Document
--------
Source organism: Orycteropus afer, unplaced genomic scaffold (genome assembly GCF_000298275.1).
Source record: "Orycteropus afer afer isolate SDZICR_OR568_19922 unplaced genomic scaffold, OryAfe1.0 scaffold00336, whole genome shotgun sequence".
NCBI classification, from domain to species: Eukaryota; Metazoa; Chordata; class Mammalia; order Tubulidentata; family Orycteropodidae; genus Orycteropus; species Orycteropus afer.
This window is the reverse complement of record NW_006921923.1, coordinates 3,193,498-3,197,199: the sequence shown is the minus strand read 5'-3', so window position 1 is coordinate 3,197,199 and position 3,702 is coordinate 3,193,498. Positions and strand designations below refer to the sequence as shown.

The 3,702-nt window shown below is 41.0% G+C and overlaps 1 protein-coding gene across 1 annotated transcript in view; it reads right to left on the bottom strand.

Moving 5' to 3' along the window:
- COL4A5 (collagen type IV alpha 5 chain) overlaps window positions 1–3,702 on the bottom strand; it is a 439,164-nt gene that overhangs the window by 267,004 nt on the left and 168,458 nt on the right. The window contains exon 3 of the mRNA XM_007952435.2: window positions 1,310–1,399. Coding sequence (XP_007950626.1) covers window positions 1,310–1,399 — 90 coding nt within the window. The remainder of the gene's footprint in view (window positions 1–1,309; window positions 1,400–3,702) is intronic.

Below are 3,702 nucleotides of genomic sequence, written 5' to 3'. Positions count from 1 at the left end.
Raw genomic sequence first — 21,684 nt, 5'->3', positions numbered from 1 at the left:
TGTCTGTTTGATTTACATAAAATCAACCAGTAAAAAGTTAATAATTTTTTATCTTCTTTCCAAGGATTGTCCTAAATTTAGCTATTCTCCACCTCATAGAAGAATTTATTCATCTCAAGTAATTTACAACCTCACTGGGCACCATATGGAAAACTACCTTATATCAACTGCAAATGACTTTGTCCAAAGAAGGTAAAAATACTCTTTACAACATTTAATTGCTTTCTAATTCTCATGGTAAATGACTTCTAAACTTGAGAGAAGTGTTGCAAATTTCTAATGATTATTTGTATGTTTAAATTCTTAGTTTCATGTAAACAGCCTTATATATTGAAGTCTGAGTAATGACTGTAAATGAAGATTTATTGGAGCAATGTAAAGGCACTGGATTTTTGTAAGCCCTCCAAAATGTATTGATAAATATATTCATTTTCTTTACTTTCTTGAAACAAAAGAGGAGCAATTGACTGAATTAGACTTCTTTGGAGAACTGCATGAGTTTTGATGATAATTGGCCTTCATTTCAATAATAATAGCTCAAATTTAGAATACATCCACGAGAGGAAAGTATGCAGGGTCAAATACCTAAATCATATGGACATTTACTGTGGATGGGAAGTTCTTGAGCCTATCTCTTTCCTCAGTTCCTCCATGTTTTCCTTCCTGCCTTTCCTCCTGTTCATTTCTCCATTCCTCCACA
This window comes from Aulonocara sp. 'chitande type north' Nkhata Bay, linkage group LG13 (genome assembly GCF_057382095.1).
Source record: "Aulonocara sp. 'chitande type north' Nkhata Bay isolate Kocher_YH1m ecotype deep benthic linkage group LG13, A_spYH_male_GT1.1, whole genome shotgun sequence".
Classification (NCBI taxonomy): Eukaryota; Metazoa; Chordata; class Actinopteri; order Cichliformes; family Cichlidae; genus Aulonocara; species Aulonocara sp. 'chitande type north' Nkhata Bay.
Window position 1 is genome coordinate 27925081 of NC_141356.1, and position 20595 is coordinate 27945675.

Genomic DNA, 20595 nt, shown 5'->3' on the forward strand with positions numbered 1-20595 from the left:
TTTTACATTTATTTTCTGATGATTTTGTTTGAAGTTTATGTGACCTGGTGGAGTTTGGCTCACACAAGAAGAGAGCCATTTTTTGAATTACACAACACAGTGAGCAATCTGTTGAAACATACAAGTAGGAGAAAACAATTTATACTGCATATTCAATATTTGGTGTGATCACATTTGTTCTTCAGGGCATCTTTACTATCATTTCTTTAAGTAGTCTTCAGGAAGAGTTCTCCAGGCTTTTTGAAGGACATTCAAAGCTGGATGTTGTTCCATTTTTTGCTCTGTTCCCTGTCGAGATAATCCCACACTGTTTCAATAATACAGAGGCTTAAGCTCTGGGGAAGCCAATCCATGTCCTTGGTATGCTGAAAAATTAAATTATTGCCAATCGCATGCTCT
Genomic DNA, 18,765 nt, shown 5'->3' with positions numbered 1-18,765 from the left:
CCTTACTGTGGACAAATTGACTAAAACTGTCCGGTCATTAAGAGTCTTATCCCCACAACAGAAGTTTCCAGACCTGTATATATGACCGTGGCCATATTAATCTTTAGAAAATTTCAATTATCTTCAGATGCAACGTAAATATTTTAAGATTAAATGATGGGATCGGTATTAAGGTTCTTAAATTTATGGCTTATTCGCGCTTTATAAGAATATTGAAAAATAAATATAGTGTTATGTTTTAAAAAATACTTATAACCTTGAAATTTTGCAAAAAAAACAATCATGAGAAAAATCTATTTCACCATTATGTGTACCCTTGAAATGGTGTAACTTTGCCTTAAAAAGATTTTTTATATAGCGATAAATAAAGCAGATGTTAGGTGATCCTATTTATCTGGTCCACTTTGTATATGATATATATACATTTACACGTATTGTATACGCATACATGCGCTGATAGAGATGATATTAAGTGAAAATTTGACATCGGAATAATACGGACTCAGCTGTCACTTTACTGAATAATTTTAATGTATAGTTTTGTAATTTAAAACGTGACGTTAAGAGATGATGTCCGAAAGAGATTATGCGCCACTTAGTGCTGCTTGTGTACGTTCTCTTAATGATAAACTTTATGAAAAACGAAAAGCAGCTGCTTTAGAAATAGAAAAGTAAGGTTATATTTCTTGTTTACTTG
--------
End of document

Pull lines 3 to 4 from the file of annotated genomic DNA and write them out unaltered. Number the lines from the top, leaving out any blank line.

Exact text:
NCBI classification, from domain to species: Eukaryota; Metazoa; Chordata; class Mammalia; order Tubulidentata; family Orycteropodidae; genus Orycteropus; species Orycteropus afer.
This window is the reverse complement of record NW_006921923.1, coordinates 3,193,498-3,197,199: the sequence shown is the minus strand read 5'-3', so window position 1 is coordinate 3,197,199 and position 3,702 is coordinate 3,193,498. Positions and strand designations below refer to the sequence as shown.